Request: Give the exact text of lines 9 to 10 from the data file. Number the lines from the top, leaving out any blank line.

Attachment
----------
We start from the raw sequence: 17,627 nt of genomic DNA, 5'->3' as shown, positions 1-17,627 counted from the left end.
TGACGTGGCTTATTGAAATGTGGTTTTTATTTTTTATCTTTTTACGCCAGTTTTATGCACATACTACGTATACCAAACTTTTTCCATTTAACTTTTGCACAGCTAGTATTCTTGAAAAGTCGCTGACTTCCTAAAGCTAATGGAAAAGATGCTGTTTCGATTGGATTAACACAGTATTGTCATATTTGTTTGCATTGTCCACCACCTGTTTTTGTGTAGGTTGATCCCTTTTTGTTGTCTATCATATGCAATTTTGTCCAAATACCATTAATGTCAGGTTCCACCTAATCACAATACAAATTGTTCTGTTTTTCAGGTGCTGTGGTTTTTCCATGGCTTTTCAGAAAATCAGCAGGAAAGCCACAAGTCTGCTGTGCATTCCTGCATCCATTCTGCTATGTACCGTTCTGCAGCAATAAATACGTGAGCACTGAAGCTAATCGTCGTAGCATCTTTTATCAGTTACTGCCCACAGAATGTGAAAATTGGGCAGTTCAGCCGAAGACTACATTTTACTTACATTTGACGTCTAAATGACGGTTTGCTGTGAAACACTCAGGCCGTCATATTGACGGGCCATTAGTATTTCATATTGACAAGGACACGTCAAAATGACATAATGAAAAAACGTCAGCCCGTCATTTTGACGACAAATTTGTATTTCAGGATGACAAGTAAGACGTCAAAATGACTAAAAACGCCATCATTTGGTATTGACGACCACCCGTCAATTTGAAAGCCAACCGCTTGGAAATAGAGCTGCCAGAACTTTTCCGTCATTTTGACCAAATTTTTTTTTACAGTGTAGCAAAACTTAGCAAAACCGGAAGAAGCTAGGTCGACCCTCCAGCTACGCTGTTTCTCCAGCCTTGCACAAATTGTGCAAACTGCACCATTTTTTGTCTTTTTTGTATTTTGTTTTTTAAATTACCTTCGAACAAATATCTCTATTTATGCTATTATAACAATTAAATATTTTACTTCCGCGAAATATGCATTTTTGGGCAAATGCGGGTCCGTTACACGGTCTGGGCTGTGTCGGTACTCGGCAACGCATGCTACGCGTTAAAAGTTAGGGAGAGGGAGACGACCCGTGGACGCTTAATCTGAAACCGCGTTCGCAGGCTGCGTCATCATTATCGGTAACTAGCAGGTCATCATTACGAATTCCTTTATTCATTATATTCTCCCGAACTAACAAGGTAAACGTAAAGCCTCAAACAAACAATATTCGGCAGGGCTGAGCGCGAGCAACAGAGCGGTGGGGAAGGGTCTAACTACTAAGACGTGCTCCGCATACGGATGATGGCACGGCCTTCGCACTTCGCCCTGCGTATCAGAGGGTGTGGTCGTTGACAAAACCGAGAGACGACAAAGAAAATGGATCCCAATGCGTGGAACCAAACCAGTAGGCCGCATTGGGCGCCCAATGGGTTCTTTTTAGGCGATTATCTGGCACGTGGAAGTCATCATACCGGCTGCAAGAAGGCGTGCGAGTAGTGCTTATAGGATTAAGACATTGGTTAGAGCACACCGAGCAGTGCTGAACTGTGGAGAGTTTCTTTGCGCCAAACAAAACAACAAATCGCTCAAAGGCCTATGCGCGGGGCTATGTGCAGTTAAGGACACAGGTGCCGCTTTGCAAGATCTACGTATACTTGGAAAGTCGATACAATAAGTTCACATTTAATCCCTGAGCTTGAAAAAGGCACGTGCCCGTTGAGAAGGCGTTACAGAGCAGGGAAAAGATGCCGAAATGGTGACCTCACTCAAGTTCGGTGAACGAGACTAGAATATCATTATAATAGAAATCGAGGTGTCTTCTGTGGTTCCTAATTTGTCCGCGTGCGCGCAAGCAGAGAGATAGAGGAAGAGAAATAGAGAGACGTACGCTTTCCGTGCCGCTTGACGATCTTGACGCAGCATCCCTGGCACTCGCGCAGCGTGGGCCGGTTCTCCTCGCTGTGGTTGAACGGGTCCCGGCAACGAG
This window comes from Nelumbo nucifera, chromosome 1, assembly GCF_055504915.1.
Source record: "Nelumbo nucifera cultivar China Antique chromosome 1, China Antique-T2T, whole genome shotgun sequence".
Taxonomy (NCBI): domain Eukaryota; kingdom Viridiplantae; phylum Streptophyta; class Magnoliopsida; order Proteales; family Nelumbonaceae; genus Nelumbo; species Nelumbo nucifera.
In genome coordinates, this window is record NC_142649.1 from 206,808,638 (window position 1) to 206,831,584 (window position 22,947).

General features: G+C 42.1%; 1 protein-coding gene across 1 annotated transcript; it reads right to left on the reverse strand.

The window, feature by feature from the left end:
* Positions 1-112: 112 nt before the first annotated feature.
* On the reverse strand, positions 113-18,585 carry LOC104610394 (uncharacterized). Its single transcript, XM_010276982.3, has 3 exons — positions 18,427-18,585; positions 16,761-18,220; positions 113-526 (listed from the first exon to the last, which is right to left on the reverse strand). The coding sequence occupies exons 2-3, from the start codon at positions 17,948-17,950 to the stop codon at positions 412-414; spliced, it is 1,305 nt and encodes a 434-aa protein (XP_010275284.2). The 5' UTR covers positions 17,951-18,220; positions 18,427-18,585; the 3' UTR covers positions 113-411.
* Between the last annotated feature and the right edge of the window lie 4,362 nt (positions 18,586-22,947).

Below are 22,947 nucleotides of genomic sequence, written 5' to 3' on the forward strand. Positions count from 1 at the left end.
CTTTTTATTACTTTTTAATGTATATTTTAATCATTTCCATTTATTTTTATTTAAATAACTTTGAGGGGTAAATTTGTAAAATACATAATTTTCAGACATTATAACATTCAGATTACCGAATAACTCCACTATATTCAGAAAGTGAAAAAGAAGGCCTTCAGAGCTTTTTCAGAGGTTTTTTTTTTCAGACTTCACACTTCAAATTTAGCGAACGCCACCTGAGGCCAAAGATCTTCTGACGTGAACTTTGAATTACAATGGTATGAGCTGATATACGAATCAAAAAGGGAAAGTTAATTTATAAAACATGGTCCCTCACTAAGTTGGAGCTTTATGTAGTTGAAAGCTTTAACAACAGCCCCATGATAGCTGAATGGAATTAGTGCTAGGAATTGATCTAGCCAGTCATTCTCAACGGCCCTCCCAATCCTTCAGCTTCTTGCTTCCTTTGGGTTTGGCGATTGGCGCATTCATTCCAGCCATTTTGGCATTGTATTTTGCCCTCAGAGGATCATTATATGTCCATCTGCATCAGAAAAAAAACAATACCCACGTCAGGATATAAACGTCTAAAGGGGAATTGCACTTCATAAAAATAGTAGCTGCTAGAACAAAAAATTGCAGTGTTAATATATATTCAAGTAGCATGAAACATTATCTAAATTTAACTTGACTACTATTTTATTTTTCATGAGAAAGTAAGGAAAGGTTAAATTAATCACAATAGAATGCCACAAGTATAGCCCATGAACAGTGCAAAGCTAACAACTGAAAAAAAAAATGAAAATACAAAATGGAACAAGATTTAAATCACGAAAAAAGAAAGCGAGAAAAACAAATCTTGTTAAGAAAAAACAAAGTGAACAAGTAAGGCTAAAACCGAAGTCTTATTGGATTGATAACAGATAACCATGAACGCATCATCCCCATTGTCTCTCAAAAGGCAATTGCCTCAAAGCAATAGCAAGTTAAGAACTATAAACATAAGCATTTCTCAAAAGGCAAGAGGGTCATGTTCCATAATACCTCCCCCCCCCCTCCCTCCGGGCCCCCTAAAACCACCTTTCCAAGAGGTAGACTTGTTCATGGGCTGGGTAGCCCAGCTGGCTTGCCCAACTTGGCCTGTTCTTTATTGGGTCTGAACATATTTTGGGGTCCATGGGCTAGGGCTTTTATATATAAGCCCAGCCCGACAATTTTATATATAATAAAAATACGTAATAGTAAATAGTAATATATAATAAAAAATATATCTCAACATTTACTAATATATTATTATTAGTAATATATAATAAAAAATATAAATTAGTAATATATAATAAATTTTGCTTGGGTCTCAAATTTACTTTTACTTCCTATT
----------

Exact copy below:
* Positions 1-112: 112 nt before the first annotated feature.
* On the reverse strand, positions 113-18,585 carry LOC104610394 (uncharacterized). Its single transcript, XM_010276982.3, has 3 exons — positions 18,427-18,585; positions 16,761-18,220; positions 113-526 (listed from the first exon to the last, which is right to left on the reverse strand). The coding sequence occupies exons 2-3, from the start codon at positions 17,948-17,950 to the stop codon at positions 412-414; spliced, it is 1,305 nt and encodes a 434-aa protein (XP_010275284.2). The 5' UTR covers positions 17,951-18,220; positions 18,427-18,585; the 3' UTR covers positions 113-411.